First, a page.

Where then is the equality in my Second Amendment right to own that particular weapon? The other ruling sent to me by Justice Breyer was MCDONALD et al v CITY OF CHICAGO ILLIONOIS. According to that ruling, “JUSTICE ALITO delivered the opinion of the Court…concluding that the Fourteenth Amendment incorporates the Second Amendment right, recognized in Heller, to keep and bear arms for the purpose of self-defense.”
Therefore, if it is perfectly legal to own a particular weapon in one state, and another state chooses to enact laws which prohibit the possession of that weapon, then the state which prohibits that weapon has infringed upon the Constitutionally guaranteed rights of its citizens.
In Heller, the Court ruled that: We know of no other enumerated constitutional right whose core protection has been subjected to a freestanding “interest-balancing” approach. The very enumeration of the right takes out of the hands of government-even the Third Branch of Government-the power to decide on a case-by-case basis whether the right is really worth insisting upon. A constitutional guarantee subject to future judge’s assessments of its usefulness is no constitutional guarantee at all. Constitutional rights are enshrined with the scope they were understood to have when the people adopted them, whether or not future legislatures or (yes) even future judges think that’s scope too broad.
To sum things up so far. Our rights, as the Court has upheld, are pre-existent of government, they rely not upon the Constitution for their protection, as they came before the Constitution, and therefore are beyond the scope and power of any agency created by that document.
To limit the type of weapon that a citizen might keep and bear, is an infringement of the right protected by the Second Amendment. I wonder, had the British, at the time of the Revolutionary War, been in possession of automatic weapons, do you not think that the founders would also have thought it reasonable for the citizens of the colonies to be armed with them as well?
In the Heller case the Court ruled that: In Nunn v State, 1 Ga. 243, 251 (1846), the Georgia Supreme Court construed the Second Amendment as protecting the “natural right of self-defense” and therefore struck down a ban on carrying pistols openly. Its opinion perfectly captured the way in which the operative clause of the Second Amendment furthers the purpose announced in the prefatory clause, in continuity with the English right.
They also ruled that: The prohibition is general. No clause in the constitution could by any rule of construction be conceived to give to congress a power to disarm the people. Such a flagitious attempt could only be made under some general pretense by a state legislature. But if in any blind pursuit of inordinate power, either should attempt it, this amendment may be appealed to as a restraint on both.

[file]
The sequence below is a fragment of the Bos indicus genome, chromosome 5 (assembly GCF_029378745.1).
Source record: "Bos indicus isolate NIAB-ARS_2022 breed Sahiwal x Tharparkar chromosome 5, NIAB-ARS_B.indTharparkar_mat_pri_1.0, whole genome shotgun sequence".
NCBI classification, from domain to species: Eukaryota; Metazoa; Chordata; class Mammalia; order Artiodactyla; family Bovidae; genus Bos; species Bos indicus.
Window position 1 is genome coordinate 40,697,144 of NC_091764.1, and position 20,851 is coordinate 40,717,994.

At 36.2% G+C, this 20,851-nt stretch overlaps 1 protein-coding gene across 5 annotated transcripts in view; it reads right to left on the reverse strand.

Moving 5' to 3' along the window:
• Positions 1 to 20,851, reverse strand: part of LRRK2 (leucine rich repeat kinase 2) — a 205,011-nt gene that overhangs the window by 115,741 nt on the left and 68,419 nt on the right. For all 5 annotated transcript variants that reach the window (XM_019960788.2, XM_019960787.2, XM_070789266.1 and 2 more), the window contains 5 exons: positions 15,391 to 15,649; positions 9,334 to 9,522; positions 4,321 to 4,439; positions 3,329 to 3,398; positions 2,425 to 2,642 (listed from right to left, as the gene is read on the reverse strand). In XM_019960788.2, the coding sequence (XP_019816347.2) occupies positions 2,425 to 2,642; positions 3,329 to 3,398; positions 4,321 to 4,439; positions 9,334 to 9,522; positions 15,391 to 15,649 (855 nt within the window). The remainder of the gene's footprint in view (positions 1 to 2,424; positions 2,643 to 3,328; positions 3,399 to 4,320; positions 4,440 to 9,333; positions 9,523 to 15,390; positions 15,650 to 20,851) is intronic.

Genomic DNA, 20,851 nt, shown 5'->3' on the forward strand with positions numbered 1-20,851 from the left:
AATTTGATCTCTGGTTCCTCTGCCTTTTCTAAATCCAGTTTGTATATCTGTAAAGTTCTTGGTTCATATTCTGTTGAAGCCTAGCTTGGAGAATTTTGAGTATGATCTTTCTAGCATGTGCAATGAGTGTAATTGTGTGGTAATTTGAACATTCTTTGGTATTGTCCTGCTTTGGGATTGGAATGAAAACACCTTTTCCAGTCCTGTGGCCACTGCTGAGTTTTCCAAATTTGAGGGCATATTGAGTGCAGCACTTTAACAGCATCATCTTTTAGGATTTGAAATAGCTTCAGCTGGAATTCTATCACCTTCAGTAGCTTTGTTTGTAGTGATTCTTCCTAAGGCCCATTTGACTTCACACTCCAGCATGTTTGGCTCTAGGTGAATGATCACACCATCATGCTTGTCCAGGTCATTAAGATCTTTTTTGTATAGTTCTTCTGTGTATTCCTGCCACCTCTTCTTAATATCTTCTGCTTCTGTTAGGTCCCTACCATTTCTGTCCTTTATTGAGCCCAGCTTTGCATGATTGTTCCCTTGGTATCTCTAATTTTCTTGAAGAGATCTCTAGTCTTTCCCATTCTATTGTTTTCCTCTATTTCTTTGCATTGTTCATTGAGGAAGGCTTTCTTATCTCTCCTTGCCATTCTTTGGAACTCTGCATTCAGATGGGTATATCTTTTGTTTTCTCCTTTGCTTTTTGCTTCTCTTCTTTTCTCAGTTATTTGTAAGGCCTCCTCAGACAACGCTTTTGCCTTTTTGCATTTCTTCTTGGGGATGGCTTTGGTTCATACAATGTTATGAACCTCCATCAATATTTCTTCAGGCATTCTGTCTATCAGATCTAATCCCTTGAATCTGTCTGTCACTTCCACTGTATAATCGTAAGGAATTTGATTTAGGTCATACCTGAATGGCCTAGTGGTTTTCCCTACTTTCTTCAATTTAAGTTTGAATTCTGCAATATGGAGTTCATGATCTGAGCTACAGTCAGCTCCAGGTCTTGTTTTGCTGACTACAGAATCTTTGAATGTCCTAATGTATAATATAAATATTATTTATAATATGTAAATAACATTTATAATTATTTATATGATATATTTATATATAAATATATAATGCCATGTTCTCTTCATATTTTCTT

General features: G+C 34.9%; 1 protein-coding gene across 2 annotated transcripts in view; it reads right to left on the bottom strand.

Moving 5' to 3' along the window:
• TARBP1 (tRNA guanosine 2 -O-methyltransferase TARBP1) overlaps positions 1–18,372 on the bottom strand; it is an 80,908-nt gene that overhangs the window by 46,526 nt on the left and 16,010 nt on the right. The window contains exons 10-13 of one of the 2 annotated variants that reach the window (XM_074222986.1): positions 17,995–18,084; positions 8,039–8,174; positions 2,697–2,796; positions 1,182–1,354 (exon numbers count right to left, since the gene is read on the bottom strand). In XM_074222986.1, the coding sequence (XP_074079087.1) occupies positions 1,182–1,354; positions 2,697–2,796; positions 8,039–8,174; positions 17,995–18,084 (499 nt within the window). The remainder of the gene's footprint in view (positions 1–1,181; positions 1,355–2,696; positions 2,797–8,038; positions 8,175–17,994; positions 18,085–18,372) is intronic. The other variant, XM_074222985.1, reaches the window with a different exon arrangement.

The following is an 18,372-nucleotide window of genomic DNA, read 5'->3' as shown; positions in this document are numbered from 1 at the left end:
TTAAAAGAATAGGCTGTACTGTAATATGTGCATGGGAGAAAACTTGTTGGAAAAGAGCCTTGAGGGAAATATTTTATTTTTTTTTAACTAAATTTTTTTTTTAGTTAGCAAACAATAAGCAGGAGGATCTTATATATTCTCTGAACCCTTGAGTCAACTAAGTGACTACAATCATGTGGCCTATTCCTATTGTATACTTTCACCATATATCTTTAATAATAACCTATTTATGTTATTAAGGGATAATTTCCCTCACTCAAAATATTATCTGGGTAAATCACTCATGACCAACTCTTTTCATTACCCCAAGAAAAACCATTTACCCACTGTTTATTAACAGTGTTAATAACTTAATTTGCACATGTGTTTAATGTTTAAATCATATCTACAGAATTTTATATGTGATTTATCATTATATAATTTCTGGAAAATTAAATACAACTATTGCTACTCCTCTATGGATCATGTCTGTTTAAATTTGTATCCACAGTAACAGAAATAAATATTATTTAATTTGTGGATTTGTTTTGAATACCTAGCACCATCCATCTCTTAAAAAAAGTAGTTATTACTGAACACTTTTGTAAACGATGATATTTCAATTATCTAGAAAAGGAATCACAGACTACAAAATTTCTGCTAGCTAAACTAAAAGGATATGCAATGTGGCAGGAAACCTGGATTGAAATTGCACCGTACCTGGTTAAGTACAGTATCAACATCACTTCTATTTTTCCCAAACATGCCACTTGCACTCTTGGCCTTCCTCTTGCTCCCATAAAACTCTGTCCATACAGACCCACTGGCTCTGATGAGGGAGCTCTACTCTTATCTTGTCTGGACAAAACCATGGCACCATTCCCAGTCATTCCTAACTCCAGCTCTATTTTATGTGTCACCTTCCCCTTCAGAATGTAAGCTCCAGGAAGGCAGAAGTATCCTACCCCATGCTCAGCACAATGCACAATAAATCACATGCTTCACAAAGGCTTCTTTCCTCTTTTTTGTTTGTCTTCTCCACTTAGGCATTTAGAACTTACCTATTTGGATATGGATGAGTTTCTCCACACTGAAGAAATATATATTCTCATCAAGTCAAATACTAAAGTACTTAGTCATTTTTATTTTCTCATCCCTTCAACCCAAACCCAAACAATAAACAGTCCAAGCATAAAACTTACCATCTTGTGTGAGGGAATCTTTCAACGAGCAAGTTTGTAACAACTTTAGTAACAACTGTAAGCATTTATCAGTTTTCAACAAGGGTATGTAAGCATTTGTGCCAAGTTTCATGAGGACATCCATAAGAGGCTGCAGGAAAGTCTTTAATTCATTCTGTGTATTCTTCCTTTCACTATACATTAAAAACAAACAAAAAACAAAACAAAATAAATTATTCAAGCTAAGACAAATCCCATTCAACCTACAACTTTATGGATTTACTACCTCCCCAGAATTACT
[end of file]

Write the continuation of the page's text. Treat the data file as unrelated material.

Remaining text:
So, any attempt, by either State, or the Federal government to disarm, or infringe upon our right to keep and bear arms, should be enough for the Court to deem that law unconstitutional.
It is my opinion, and I may be wrong, that the founders would not have tolerated any gun laws that prohibit citizens from owning the weapon of their choice, as long as the citizen showed restraint, and common sense, in its usage.
It is also my opinion that any law which requires the registration of firearms, or limit’s the ability of a person to purchase ammunition for that firearm, would have been considered a step towards tyranny. Did not the British attempt to restrict the colonists access to powder and ball prior to the Revolutionary War?
In the case of Walker v. Birmingham, Justice Robert Stewart is quoted as saying, “The right to defy an unconstitutional statute is basic in our scheme. Even when an ordinance requires a permit to make a speech, to deliver a sermon, to picket, to parade, or to assemble, it need not be honored when it’s invalid on its face.”
In the case of State v. Sutton, the Court ruled that “When any court violates the clean and unambiguous language of the Constitution, a fraud is perpetrated and no one is bound to obey it. ”
Former Supreme Court Justice William O. Douglas is also quoted as saying, “When a legislature undertakes to proscribe the exercise of a citizen’s constitutional rights it acts lawlessly and the citizen can take matters into his own hands and proceed on the basis that such a law is no law at all. ”
Finally, Former Supreme Court Justice Hugo Black once wrote, “Our Constitution was not written in the sands to be washed away by each wave of new judges blown in by each successive political wind.”
So there you have it. On the one hand it sounded like the Court ruled that the Second Amendment did not limit or expand the right of the people to keep and bear arms. Yet, on the other hand there is sufficient evidence to prove that their ruling did just that, limit our right to keep and bear ANY type arm.
If you have made it this far, I will leave it up to you to decide. I feel that the Second Amendment guarantees that I have the right to own, and carry on my person, any type weapon I choose. I should not be required to obtain a permit, or register my weapons with the government either. Of course in so doing I should I exercise a certain measure of common sense. I see no reason to walk down the street with a machine gun slung over my shoulder. But, that does not mean I should be restricted from doing so, should I chose to.
The ruling of D.C. v. Heller has left me with many unanswered questions. Hopefully my examination of this case has caused you to ponder those questions as well.